Women’s Health Is Not a Niche

In episode 14 of The Heart of Healthcare Podcast, we discuss how women’s needs are too often ignored in healthcare, and how we can upend the paternalistic system to achieve health equity.

Women control 80% of healthcare decisions in the US. At an individual level, studies have shown that women utilize more healthcare services — in fact, we are 76% more likely than men to have visited a doctor within the past year. At the family level, women are more likely to be the primary caretakers of the family — making appointments and healthcare purchasing decisions on behalf of partners, children, and parents. We even pick up 70% of prescriptions at the drugstore. Simply put, we are the Chief Medical Officers of the home.

Yet many of us feel like we are not heard by the traditional medical system. One in five women report having felt that a healthcare provider has ignored or dismissed their symptoms, and 45% of women said they’d been labeled as chronic complainers. Women generally have less favorable opinions about their health insurance compared to men, and we feel generally less favorable toward healthcare organizations we have to deal with. Moreover — women’s health founders, including myself, have heard over and over again that women’s health is too niche.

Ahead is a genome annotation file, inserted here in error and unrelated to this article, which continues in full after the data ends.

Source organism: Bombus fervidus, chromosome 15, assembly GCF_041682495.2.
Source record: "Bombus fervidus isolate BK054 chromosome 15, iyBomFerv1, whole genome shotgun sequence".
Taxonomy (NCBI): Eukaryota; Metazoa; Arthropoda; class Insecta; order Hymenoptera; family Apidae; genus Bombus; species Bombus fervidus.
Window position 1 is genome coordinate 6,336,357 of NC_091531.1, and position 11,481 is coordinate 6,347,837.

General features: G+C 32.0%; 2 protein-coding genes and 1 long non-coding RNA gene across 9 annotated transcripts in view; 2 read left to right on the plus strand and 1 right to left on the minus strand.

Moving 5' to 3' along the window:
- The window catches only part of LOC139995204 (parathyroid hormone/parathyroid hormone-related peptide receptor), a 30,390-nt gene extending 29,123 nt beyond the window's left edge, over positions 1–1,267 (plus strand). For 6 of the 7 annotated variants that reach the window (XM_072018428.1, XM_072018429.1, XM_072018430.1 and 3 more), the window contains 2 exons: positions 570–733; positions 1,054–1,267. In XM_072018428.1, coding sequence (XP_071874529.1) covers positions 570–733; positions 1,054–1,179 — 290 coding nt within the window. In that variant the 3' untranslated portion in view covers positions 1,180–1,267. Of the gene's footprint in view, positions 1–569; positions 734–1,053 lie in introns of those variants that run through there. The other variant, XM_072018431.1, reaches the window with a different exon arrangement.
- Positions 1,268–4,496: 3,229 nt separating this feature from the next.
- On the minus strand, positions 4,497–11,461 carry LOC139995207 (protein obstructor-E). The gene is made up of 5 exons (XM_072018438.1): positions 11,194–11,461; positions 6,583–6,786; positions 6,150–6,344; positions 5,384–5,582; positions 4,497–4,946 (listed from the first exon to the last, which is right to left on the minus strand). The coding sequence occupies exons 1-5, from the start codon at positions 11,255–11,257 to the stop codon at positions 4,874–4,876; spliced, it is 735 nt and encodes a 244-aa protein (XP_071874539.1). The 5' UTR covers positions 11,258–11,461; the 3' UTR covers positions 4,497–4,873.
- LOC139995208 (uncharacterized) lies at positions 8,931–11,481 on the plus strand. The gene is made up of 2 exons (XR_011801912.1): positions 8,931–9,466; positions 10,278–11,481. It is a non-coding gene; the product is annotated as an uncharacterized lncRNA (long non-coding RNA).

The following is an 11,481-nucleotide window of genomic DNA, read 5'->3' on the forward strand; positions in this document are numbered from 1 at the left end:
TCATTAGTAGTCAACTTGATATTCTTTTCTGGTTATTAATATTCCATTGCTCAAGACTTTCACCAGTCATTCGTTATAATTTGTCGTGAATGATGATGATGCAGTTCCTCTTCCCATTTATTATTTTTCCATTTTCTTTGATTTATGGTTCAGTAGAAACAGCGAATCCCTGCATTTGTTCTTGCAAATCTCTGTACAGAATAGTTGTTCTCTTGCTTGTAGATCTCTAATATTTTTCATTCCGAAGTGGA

Could it be because our healthcare system has largely been built and controlled by men?

In this episode, I interview Julia Cheek, a unicorn in the world of healthcare — she’s one of the few founders who has built a multi-billion dollar healthcare company from scratch.

Everly Health’s mission is to deliver better care for better health by providing modern, diagnostics-driven care. Women’s health was the inspiration for starting the Everlywell brand and remains a key area of focus. In addition to at-home testing, the company operates a 50-state clinician network to provide telehealth services for a wide range of clients, including many of the largest health plans in the nation.

Topics we cover

  • The role women play in healthcare as Chief Medical Officers of the home
  • The biggest unmet needs for women in our healthcare system
  • How personalized medicine can do a better job of tackling issues for underrepresented and vulnerable populations
  • What we can do about junk science (like vaginal steams) peddled to women


Trying to make a difference.